days are generally extra hard. Not only do we have to fit in all the necessities on the regular schedule, but we have to figure out how to do some of them while away from home and how to fit others into the time when we are at home. Hospital days also mean packing supplies for the patient and sometimes things for the caretaker as well. If it is a treatment day there is a lot of time to sit around and do nothing, requiring some kind of entertainment to help pass the hours a little more comfortably. Other hospital days involve lots of walking as you go from clinic to lab to pharmacy to appointment to treatment . . . or some combination thereof. And, let’s not forget the commute down to Brooke Army Medical Center. Just 45 minutes on a good day, in an off rush hour time slot. Forever if it is bad weather, there’s been an accident, or people are in commuter mode.

This is not just the life we have at present, this is the life many couples or families deal with nowadays. Pete and I know so many families and friends who are dealing with cancer and its aftermath. We also know families facing similar trials ‘cause of other devastating illness or injury issues. Every patient and every caretaker is facing the same kind of problems that Pete and I face each day.

Pete and I have been blessed to have family and friends step up to offer prayers, support, and service. Not all patients and caretakers have such encouraging situations. So, if you know someone, patient or caretaker, please take the time to drop them a text or make a call. Offer to mow their lawn, water their plants, pick up some groceries, or drop off a meal. Consider carefully before you just surprise someone with unexpected service though. Many patients and caretakers are already overwhelmed with their schedules without having something else pop up and disrupt things minus any advance warning. Particularly if the patient is having a bad day.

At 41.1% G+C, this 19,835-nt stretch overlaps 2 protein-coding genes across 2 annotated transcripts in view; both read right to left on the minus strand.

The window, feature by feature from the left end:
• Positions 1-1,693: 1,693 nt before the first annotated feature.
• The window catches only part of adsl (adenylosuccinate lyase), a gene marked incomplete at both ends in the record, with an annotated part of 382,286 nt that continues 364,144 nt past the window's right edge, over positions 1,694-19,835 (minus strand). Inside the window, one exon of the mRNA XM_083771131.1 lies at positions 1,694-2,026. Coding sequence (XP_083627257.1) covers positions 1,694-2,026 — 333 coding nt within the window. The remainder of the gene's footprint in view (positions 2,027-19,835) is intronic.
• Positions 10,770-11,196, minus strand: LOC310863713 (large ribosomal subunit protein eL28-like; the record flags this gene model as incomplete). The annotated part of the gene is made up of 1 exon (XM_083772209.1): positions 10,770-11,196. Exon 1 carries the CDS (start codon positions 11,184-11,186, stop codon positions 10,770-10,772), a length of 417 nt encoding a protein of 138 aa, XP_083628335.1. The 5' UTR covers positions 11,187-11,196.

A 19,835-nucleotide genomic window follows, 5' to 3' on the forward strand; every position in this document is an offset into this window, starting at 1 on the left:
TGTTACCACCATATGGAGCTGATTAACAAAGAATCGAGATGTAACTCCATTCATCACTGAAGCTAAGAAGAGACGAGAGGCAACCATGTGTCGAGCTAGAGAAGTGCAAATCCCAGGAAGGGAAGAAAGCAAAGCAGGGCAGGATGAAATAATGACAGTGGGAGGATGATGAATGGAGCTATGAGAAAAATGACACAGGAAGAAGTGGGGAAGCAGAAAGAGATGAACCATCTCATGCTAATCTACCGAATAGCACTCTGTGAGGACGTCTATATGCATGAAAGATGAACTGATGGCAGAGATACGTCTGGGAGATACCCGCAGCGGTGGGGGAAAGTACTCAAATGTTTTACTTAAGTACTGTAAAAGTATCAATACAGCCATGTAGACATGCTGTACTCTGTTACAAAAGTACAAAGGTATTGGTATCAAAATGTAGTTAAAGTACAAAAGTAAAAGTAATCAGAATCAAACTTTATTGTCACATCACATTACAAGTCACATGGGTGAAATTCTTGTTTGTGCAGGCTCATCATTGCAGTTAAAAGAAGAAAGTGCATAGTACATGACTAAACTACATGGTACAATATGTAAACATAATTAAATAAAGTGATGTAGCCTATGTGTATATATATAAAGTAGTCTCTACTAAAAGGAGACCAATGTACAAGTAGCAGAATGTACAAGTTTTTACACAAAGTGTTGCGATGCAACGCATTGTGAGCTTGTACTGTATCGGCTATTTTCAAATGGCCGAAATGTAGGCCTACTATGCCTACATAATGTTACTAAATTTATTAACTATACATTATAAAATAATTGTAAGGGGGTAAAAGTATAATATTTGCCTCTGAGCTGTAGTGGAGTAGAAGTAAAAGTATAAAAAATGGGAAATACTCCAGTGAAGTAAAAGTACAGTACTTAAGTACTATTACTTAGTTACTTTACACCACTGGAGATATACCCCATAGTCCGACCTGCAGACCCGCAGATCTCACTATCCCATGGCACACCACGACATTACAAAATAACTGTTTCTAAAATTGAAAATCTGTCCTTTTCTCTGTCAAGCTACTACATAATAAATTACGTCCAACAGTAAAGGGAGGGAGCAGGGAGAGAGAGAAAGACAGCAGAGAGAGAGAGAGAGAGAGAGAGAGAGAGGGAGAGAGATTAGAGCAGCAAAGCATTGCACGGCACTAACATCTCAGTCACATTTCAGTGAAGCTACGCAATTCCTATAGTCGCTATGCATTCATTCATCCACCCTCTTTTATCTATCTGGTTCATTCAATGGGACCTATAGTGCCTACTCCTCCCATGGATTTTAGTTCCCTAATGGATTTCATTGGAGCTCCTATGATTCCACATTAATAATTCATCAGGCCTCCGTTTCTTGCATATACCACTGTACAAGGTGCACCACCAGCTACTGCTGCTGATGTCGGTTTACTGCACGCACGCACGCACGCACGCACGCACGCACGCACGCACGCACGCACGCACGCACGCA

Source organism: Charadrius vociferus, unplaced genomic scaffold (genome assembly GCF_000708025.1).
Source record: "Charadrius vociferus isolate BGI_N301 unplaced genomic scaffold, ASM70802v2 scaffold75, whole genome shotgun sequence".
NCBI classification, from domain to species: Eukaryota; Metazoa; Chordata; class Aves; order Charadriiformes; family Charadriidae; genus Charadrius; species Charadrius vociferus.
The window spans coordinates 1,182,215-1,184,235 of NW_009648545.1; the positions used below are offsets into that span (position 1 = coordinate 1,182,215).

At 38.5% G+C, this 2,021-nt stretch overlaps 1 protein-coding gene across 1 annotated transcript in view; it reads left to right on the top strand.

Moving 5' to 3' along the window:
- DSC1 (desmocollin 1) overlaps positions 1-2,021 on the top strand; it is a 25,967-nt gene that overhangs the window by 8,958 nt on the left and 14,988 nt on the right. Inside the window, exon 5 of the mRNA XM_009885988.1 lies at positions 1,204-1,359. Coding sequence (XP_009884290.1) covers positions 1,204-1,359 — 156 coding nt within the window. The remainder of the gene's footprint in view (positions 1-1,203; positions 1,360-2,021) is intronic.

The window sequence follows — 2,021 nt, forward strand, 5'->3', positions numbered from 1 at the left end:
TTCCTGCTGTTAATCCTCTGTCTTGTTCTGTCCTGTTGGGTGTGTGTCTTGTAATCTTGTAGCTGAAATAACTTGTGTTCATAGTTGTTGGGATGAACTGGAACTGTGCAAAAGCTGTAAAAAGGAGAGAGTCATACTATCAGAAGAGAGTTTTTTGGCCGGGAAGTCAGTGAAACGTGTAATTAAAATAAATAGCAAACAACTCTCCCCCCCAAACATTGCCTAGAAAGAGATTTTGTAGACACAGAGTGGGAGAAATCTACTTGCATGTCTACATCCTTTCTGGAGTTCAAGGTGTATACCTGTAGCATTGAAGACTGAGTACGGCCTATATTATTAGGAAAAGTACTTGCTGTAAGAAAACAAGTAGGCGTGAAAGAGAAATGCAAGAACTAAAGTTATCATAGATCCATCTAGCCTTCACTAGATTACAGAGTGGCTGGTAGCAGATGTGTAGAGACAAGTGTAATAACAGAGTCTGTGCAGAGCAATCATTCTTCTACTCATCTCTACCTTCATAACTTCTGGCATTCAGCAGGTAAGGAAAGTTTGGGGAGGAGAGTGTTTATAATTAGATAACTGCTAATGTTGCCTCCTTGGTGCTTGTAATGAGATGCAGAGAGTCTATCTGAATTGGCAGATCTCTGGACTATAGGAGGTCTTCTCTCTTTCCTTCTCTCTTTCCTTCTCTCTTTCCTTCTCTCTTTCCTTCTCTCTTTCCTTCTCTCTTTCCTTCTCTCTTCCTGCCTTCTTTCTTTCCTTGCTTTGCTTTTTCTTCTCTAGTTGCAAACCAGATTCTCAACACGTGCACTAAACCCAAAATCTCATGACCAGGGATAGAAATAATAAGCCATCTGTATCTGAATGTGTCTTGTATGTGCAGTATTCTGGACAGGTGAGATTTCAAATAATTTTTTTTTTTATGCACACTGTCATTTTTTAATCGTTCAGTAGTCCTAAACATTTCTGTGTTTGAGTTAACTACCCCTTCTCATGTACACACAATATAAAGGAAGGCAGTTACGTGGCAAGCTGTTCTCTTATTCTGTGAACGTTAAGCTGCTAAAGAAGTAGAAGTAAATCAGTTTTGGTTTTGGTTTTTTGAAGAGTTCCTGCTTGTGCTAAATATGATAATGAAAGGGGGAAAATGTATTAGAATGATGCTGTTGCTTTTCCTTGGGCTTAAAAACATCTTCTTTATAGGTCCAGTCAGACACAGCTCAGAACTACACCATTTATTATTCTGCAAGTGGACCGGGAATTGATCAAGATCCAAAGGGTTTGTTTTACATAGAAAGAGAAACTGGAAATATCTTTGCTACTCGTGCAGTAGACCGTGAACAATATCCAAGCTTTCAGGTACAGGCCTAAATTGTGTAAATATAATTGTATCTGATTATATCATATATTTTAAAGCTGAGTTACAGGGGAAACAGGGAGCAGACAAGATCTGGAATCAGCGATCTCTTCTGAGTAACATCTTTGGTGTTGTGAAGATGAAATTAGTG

While it is hard being Pete’s caretaker, it is not hard taking care of him. It is difficult to figure how to do it all. It is exhausting. It is stressful and ofttimes makes me cry. My body often aches at the end of the day from all the extra work. But, it is my pleasure to be of service to the man I love and have loved for more than 41 years. To offer him tender loving care of a most necessary kind is an honor. He is my eternal sweetheart and I want him to always know he is important. I know so many caretakers who feel much the same way about the loved one who is their patient. I salute each and every one of them for being an excellent example to me. For mentoring me as I am learning this new addition to my role in life.

In addition to those who are now helping me, I was taught loving and caring for an ill spouse by my maternal grandfather, Hazen Sayre; my paternal grandfather, Douglas Dale; my mother, Patty Dale; my father, Curtis Dale; and my husband, Pete Darnall. I am grateful for their examples which showed me it can be done. Each and every day. In sickness and in health. For time and all eternity.